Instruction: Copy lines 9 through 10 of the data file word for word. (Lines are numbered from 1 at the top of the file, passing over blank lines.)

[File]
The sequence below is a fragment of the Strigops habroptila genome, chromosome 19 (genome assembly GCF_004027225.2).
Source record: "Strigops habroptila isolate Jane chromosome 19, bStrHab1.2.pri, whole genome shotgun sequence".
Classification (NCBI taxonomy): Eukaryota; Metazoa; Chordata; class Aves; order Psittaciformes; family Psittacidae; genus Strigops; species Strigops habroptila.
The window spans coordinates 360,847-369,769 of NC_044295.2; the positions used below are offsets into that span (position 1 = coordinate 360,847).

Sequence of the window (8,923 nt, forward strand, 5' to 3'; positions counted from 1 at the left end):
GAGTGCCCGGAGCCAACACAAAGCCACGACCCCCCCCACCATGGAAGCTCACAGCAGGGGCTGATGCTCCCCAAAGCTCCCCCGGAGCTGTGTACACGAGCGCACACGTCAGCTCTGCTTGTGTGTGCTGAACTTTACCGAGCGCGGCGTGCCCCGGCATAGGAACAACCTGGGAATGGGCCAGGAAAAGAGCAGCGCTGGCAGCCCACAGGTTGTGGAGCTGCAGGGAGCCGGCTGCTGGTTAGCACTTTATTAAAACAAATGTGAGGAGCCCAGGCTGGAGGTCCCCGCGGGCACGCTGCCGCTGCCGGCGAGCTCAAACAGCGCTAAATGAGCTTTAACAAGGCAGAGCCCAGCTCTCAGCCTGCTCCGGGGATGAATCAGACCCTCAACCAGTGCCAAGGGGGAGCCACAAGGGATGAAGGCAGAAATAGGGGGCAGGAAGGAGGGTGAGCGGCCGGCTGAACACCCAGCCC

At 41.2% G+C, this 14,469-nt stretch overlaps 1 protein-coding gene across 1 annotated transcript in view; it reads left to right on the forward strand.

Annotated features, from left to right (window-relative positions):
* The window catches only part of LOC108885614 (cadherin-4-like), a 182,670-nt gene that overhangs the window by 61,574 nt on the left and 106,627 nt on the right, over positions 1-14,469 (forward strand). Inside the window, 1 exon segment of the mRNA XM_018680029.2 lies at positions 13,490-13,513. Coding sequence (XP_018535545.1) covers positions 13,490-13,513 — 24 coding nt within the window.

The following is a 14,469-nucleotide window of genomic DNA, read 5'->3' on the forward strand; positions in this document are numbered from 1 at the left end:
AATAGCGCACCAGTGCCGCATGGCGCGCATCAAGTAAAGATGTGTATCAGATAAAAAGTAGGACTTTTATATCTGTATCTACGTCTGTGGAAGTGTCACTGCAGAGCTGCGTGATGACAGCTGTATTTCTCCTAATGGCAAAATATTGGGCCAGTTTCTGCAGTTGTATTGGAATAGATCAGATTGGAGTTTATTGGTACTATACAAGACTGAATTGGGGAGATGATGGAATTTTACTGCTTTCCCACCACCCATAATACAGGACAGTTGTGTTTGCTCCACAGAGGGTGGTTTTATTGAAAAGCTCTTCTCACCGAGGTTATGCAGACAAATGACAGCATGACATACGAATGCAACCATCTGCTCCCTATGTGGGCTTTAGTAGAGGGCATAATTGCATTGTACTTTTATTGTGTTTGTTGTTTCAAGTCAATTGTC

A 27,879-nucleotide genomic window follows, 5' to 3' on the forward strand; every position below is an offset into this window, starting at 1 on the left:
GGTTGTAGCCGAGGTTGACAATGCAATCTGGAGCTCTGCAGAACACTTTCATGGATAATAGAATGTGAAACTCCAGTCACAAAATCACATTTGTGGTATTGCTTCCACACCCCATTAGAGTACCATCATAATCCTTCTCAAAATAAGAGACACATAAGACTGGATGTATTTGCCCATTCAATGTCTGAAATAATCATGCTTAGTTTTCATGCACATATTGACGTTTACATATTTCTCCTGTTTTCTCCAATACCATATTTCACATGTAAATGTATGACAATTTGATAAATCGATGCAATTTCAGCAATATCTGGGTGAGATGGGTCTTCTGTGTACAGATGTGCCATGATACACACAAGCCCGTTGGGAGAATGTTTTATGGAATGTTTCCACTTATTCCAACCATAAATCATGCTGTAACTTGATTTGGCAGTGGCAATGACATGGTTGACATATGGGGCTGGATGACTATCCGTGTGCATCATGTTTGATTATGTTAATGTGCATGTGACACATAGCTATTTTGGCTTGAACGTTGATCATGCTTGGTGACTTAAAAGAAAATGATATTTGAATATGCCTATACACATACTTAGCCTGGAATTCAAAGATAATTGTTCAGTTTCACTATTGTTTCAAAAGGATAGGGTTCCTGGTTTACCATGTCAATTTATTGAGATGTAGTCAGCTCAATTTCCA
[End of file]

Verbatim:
* The window catches only part of LOC108885614 (cadherin-4-like), a 182,670-nt gene that overhangs the window by 61,574 nt on the left and 106,627 nt on the right, over positions 1-14,469 (forward strand). Inside the window, 1 exon segment of the mRNA XM_018680029.2 lies at positions 13,490-13,513. Coding sequence (XP_018535545.1) covers positions 13,490-13,513 — 24 coding nt within the window.

The following is a 14,469-nucleotide window of genomic DNA, read 5'->3' on the forward strand; positions in this document are numbered from 1 at the left end: